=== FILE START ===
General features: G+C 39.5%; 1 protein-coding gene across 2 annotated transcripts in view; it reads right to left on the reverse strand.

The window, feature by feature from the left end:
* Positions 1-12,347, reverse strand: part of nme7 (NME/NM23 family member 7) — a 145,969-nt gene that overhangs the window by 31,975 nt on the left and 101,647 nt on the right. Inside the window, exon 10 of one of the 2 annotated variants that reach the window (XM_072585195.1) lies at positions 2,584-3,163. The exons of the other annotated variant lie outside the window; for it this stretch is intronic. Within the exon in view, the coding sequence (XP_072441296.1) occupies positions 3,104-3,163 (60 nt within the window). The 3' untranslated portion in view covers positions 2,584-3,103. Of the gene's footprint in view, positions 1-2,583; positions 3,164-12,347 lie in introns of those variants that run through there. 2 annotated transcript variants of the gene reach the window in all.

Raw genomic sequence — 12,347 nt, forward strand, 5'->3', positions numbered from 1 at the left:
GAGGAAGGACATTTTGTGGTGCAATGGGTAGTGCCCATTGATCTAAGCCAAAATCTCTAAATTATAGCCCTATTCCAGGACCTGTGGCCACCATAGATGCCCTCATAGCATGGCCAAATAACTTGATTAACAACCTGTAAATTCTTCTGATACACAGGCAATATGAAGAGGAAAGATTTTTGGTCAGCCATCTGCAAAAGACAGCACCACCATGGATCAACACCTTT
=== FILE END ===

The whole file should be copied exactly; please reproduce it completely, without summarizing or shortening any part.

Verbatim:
General features: G+C 39.5%; 1 protein-coding gene across 2 annotated transcripts in view; it reads right to left on the reverse strand.

The window, feature by feature from the left end:
* Positions 1-12,347, reverse strand: part of nme7 (NME/NM23 family member 7) — a 145,969-nt gene that overhangs the window by 31,975 nt on the left and 101,647 nt on the right. Inside the window, exon 10 of one of the 2 annotated variants that reach the window (XM_072585195.1) lies at positions 2,584-3,163. The exons of the other annotated variant lie outside the window; for it this stretch is intronic. Within the exon in view, the coding sequence (XP_072441296.1) occupies positions 3,104-3,163 (60 nt within the window). The 3' untranslated portion in view covers positions 2,584-3,103. Of the gene's footprint in view, positions 1-2,583; positions 3,164-12,347 lie in introns of those variants that run through there. 2 annotated transcript variants of the gene reach the window in all.

Raw genomic sequence — 12,347 nt, forward strand, 5'->3', positions numbered from 1 at the left:
GAGGAAGGACATTTTGTGGTGCAATGGGTAGTGCCCATTGATCTAAGCCAAAATCTCTAAATTATAGCCCTATTCCAGGACCTGTGGCCACCATAGATGCCCTCATAGCATGGCCAAATAACTTGATTAACAACCTGTAAATTCTTCTGATACACAGGCAATATGAAGAGGAAAGATTTTTGGTCAGCCATCTGCAAAAGACAGCACCACCATGGATCAACACCTTT